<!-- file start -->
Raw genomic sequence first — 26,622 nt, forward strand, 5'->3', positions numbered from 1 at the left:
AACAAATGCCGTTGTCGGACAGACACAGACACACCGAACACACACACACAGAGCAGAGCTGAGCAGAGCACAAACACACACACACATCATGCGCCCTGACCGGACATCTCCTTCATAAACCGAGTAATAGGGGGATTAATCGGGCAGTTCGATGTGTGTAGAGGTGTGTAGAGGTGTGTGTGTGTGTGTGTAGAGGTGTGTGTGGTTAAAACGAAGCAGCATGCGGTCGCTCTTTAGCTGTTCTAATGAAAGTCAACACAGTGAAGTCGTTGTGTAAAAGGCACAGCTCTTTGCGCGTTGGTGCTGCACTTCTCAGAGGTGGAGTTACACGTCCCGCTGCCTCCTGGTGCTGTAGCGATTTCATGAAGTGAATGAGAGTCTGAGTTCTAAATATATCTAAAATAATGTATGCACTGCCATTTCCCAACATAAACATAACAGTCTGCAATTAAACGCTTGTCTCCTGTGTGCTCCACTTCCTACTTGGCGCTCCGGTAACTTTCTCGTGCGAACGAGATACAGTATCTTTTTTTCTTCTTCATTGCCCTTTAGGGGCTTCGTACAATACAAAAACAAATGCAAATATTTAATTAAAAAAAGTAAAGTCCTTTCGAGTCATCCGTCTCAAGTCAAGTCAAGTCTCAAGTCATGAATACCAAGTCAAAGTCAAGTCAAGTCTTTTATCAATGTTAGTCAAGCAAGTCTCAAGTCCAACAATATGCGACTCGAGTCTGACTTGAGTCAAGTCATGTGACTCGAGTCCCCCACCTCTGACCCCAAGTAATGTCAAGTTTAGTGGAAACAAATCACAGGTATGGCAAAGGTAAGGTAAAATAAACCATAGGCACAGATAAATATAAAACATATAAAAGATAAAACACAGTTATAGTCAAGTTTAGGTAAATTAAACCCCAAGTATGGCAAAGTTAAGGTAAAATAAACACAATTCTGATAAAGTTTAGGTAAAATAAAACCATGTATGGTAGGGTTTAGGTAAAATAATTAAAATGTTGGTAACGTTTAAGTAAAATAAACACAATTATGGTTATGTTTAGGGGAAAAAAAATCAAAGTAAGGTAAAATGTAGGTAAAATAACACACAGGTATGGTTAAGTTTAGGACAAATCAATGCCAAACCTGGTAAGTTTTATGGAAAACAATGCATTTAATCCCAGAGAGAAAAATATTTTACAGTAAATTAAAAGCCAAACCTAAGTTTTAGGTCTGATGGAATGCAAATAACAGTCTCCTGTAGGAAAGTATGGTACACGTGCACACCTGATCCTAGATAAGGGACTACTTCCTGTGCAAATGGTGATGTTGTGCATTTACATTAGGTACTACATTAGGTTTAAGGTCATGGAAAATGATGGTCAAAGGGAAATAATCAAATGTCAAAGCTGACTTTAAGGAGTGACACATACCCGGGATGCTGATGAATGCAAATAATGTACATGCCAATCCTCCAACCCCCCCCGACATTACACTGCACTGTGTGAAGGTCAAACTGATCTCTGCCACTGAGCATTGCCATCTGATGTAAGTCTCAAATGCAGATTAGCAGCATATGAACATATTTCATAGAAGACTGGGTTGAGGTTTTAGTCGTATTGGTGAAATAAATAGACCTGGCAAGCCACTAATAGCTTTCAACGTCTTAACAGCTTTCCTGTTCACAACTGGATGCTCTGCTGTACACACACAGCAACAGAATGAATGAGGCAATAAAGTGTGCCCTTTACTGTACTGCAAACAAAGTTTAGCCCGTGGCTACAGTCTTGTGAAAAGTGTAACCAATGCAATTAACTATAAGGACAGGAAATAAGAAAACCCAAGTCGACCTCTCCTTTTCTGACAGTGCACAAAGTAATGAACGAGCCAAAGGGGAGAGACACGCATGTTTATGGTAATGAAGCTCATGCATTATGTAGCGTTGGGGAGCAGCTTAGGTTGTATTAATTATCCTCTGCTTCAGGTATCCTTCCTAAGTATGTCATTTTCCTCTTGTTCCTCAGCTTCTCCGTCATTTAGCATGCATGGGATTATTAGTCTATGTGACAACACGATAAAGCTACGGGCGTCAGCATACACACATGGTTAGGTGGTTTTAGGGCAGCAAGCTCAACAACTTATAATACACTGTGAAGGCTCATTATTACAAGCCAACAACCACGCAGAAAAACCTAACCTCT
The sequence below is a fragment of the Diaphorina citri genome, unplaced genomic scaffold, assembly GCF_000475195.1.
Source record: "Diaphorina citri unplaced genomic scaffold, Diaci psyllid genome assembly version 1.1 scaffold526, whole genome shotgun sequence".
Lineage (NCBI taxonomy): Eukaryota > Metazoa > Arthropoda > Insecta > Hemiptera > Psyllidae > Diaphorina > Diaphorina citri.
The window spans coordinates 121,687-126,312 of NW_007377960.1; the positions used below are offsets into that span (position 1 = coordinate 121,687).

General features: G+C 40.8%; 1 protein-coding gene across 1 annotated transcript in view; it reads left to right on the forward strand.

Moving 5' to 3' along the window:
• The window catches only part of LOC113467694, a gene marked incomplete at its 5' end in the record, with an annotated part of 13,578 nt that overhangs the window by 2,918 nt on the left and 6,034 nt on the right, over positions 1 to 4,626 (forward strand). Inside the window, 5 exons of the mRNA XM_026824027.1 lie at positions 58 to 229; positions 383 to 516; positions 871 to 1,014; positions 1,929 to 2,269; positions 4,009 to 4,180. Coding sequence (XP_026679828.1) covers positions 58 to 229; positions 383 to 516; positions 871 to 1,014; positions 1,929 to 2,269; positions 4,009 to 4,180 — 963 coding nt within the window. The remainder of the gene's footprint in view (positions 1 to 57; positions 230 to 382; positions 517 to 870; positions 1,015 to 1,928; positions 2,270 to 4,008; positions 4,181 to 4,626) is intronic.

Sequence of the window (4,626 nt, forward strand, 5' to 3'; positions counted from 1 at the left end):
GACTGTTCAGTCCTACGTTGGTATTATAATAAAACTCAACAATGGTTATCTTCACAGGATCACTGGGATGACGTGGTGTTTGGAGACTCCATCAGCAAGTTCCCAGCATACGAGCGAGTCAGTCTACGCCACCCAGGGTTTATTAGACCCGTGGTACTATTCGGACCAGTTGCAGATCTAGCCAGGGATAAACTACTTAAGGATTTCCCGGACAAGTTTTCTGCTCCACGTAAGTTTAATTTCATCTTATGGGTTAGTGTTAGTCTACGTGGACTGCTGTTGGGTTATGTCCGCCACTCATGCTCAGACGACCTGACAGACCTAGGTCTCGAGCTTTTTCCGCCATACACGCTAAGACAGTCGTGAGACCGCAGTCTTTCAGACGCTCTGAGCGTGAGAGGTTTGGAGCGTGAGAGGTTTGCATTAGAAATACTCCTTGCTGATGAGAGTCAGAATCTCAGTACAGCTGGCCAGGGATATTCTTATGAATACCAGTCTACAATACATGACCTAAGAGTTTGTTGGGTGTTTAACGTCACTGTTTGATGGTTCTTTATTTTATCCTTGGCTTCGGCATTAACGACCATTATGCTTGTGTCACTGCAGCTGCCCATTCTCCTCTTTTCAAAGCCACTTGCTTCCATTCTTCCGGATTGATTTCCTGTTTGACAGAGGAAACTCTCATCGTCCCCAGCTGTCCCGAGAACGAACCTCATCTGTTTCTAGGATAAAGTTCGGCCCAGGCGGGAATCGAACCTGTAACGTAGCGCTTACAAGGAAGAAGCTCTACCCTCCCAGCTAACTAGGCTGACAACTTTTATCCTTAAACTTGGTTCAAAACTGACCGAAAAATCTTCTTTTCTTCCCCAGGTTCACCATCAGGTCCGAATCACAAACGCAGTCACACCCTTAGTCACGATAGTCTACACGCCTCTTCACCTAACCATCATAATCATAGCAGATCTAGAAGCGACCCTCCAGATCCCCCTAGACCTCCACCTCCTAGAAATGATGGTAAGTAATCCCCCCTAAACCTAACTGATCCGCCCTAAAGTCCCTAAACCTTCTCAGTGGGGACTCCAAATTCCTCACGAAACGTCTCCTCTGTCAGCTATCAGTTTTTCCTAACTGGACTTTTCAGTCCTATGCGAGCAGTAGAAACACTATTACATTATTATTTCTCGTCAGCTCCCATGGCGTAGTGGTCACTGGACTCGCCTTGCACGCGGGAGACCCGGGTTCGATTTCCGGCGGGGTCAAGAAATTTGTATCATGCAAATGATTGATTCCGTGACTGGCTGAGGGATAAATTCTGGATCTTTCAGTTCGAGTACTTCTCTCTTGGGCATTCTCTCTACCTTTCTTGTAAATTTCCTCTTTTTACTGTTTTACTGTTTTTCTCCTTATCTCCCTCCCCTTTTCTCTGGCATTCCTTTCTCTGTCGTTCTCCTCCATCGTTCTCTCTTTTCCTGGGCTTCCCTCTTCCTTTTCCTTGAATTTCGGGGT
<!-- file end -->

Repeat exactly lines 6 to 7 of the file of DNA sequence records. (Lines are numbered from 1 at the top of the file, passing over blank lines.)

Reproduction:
The window spans coordinates 121,687-126,312 of NW_007377960.1; the positions used below are offsets into that span (position 1 = coordinate 121,687).

General features: G+C 40.8%; 1 protein-coding gene across 1 annotated transcript in view; it reads left to right on the forward strand.